Colombian Peso Still a Petrocurrency

Colombia Peso Currency

The takeaway from the recent price action in the Colombian peso seems to be that oil prices continue to overpower interest rates and FX intervention as the currencies main driver.  The peso has been by far the worst performing major EM currency so far this month.  It is down over 6% against the dollar, almost twice as much as the South African rand over the same time period.

In its late October meeting, the Colombian Central Bank (Banrep) surprised the markets with a 50 bp hike to 5.25%, compared with expectations for a 25 bp increase.  The decision was driven by the weaker currency and the effects of the El Nino on food prices.  Around the same time, Banrep added some new FX measures to its arsenal.  The bank started a new FX options program to support the peso, where it will auction $500 mln whenever the peso rises by 7% or more than the 20-day moving average.  The peso reacted well initially to these moves, gaining 3.4%, the biggest single day gain in five years when markets re-opened after the holiday on November 3.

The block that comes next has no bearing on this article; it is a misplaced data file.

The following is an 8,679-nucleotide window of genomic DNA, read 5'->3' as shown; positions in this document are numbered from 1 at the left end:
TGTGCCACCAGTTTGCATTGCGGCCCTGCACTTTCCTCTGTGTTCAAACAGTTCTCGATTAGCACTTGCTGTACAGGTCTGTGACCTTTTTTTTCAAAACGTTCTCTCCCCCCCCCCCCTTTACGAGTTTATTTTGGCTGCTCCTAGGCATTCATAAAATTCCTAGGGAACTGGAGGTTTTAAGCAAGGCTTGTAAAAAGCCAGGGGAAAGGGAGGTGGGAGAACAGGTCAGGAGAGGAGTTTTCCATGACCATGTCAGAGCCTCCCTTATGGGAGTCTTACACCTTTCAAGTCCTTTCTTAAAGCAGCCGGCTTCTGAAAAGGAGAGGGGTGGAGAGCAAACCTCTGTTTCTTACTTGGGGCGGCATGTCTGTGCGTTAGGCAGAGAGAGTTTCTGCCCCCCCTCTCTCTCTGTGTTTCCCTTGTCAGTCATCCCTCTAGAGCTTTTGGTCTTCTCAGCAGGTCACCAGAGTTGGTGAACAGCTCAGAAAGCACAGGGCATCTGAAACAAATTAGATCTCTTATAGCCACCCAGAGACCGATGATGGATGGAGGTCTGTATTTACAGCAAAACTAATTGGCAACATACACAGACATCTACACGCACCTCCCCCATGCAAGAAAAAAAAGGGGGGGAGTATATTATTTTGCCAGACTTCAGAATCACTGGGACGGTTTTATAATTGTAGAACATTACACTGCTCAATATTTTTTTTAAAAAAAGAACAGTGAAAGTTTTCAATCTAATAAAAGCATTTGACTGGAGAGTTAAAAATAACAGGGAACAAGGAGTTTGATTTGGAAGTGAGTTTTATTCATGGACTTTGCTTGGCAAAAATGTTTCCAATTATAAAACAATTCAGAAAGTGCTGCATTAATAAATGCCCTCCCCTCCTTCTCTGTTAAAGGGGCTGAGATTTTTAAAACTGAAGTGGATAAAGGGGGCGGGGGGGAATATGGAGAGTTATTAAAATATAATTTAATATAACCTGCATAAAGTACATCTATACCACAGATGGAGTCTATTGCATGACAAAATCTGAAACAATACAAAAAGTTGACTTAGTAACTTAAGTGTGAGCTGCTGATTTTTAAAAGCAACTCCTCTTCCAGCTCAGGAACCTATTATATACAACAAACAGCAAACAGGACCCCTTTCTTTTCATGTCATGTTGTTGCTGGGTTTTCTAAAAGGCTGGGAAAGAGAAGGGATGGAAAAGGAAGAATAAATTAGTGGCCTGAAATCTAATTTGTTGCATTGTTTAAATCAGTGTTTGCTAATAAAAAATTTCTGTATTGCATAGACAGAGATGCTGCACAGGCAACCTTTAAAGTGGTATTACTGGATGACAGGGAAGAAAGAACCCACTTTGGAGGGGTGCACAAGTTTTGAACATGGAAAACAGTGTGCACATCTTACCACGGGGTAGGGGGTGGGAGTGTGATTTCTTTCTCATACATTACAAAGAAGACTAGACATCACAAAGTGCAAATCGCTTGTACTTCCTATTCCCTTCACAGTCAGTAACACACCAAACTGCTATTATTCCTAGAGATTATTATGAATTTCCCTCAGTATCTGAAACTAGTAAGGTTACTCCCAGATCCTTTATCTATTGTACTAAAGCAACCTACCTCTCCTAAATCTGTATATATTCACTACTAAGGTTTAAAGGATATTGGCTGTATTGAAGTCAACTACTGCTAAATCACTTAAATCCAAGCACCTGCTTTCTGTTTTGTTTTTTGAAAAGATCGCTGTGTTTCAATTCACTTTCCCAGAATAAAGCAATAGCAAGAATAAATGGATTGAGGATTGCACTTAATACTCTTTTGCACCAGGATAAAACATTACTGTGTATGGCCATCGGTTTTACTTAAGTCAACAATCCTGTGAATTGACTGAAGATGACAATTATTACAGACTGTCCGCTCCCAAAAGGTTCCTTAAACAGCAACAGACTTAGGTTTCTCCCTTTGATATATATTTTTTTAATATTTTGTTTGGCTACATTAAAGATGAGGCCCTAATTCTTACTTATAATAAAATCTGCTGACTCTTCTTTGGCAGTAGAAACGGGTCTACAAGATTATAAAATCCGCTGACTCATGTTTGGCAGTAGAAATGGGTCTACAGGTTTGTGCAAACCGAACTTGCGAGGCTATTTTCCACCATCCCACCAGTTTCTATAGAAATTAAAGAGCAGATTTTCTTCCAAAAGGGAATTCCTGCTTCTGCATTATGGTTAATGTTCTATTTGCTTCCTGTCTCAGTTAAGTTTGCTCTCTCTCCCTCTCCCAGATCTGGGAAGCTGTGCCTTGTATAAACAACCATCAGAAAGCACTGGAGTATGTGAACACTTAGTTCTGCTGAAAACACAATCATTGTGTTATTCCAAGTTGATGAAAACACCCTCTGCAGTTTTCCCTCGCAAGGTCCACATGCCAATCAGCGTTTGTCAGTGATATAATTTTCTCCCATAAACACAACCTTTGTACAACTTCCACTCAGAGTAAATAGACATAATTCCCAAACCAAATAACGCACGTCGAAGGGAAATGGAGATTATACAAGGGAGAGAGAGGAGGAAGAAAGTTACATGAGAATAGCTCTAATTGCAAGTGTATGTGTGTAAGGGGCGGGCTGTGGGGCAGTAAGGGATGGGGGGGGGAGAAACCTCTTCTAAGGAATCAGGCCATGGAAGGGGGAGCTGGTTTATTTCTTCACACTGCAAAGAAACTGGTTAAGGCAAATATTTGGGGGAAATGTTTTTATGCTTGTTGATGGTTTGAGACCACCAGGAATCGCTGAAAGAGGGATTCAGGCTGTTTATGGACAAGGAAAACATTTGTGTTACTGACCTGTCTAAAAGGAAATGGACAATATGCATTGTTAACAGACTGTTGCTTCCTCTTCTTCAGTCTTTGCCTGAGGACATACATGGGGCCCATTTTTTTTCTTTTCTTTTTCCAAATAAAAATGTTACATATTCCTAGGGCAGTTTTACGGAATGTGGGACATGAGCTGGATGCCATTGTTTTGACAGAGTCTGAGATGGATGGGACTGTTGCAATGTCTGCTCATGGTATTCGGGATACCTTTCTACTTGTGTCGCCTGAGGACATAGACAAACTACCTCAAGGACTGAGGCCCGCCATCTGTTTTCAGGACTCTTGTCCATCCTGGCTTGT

Since then, however, the peso has weakened against the dollar in every one of the nine sessions.  The main driver seems to be oil prices.  The graph shows the peso together with inverted price of the front contract for WTI.  The correlation (on a rolling 60-day basis) stands near -.66, which is fairly high.



Aside from the well documented dependency of Colombia’s budget on oil prices, the current account has also been in focus.  The Q2 deficit improved considerably compared with Q1, narrowing to -$4.3 bln from -$5.1 bln.  On a year-on-year basis, however, the numbers look very poor.

  • Exports of goods fell 31.2% to $10.3 bln from $15.0 bln a year ago
  • Imports of goods fell 16.4% to $12.7 bln vs. $15.2 bln a year ago
  • Foreign direct investment was $3.9 bln vs $5.0 bln a year ago, driven by a collapse in investment in the oil sector

At this point, we don’t see any indication of a decoupling between the peso and oil.  Unlike the case of Mexico, for example, Colombia does not seem well-positioned to take advantage of the weaker peso to attempt to rebalance the economy away from a commodity exporter.  As such, the negative impact of the weaker peso on inflation outlays it competitive, leaving us still bearish on country’s asset prices.

MSCI Colombia is down -39% YTD, and compares to -14% for MSCI EM.  Until oil prices stabilize, we see further underperformance in equities.  USD/COP is likely to revisit the August all-time high near 3266 in the coming weeks.  High inflation and more rate hikes are likely to keep Colombian local currency bonds in the underperforming camp too.